Any time you join KT on a ride, be ready for anything.
The heat has been pretty intense for May, so any weekend rides needed to be at a decent elevation to avoid major suck-age. I had a solo loop planned that was going to be pretty long and include pavement, fireroad and lots of singletrack. But, another offer came up from KT to join a group ride in the even higher mountains of the Los Padres Forest.
KT is a pretty fit guy and the riders he runs with are all pretty fast, so when I go along I just figure I will be last up the hill and maybe even down the hill. Oh well. Someone has to do it, so it may as well be me.
A few of us met on Saturday AM on a day that was supposed to hit 75*. Notice the lack of baggy shorts or big packs here? Patrick even brought his carbon S-Works Stumpy hardtail, Roval wheels and all. OK, then.
Part way up the 6 mile climb to the top of Frazier Mtn at about 09:00, it was already over 75* in the valley below. It would get hotter, especially once we hit the canyon bottom. I was somewhat familiar with the route and I knew the area, but it had been years since I was on any of the OHV trails that criss-cross the mountain. The 6 mile climb was not too hard and I was pacing myself knowing I was not in top shape. I had a fair idea I should save a bit of oomph for later. Good plan.
Say hi to Lance. No, not THAT Lance, this Lance. Still, a Giant of a guy, I understand.
I was riding the Lev and had two bottles of Accelerade, one 70 oz Camelbak, a bunch of snacks, a burrito, and a Soft Flask of gel. I was using the fuel cell that was part of the ensemble from Carousel Design Works to carry the stuff I wanted quick access to rather than remove the Camelbak all the time. That really worked well. My only complaint was that I found I brushed my knees on it when standing and climbing unless I bowed them out a bit. No biggie.
Soon enough we descended a bit on fireroad and hit the singletrack. This is motorcycle country and the trails are really better suited to a throttle then pedals. I took off on a fast pace only to come around a corner and run right into three BIG whoop-de-dos spaced about 3/4's of a bike length apart. These things looked big enough to swallow up my 29" wheels. Not good.....I got on the brakes hard until I ran into the first one then I HAD to let off the brakes or die. I hit the first one OK, but each one boosted me a bit higher and higher until on the last one I was pretty well airborne and nearly cased it into the final upslope. Made it out alive...man, that was a rabbit out of the hat. Thank you God. Maybe I better slow down a bit until I get a feel for this trail. It ended up being fun, being pretty swoopy, a bit loose, but playful and then you would drop down a v'd out, filled with silt and loose rocks chute that got your attention, then more whoops and swoops. I have to say that most of the time, I really do not think much about the legendary flexiness of the classic Reba fork I have on the Lev. But, I don't often ride techy stuff like this. It gave me an appreciation for those calling for stiffer forks, wheels, and frames on 29ers. I could feel the front end squirting and squirming left when I was pointing it right. Everything felt like I had a flat front tire.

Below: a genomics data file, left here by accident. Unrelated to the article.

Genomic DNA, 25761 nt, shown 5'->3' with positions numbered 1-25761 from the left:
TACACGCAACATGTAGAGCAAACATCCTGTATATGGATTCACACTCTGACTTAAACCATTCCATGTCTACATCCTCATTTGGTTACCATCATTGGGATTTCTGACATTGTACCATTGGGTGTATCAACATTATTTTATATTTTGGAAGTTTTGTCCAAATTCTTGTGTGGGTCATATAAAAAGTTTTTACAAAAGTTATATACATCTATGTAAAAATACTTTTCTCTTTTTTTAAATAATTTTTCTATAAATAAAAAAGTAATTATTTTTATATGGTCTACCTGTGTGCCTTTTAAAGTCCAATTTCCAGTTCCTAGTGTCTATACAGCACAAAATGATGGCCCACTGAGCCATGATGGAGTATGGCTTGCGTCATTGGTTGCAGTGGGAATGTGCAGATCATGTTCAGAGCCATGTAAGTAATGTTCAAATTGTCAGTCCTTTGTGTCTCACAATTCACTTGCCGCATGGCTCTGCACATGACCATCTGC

I really need to upgrade that Reba and I will never buy another fork that does not have a serious QR interface like the 20mm or 15mm options out there, at least on a trail bike 29er. Very eye opening. One day I will replace the Lev with a better rig suited for rougher trail, 120mm fork, etc, but I sure hate to give up the lighter weight of this bike. Oh well, tradeoffs.
I would have taken more pics, but KT cracks the whip pretty good and his rest stops are barely anything at all. No tea and finger sandwiches served. Get 'em up, move 'em out, Rawhide! It was absolutely the hardest day I have had since my crash and maybe even since Vision Quest. We hit the creek bottom and found that the trail which we had expected to continue at riverbed level out to the road instead turned upwards and climbed back in the direction we had come from. Bummer. It was really hot now and the warm water in the pack and what was left in the bottles was not at all satisfying. Pedaling was beyond me. The group was gone out of sight. I was pushing a lot while ahead of me I imagined KT's band of merry men chatting and pedaling up the sandy, loose trail while singing ballads of old and hoisting water bottles in toast to their merry-ness. Pffhaa! Merry making is over rated. Real men are not afraid to walk their bikes.
We popped out in the open after finding ourselves at a fireroad which led to a familiar OHV area. From here, the pack split. I took another guy that had had as much fun as he cared to and we headed out to the pavement for a few miles of pedaling back to the trucks. The rest of the miscreants continued on the dirt with an estimated 1500' climb to close the loop from where we started. I really wanted to go with them, but I was feeling the onset of cramps and that would be better handled on the road then up that mountain somewhere.
It was a good choice as I rolled into the parking lot right at 4 hrs, got off the bike, and cramped up completely if I tried to bend my legs, take shoes off, etc. Good timing. I had a bottle of Fluid recovery drink on ice in the cooler and it tasted wonderful as did the bag of cheesy/ranch Ruffles. Ambrosia.
It was 86* at the parking lot and 96* a bit lower in the valley. Is this May or July?
4 hours, 3:51 riding time
"Please don't let me die."
5 years ago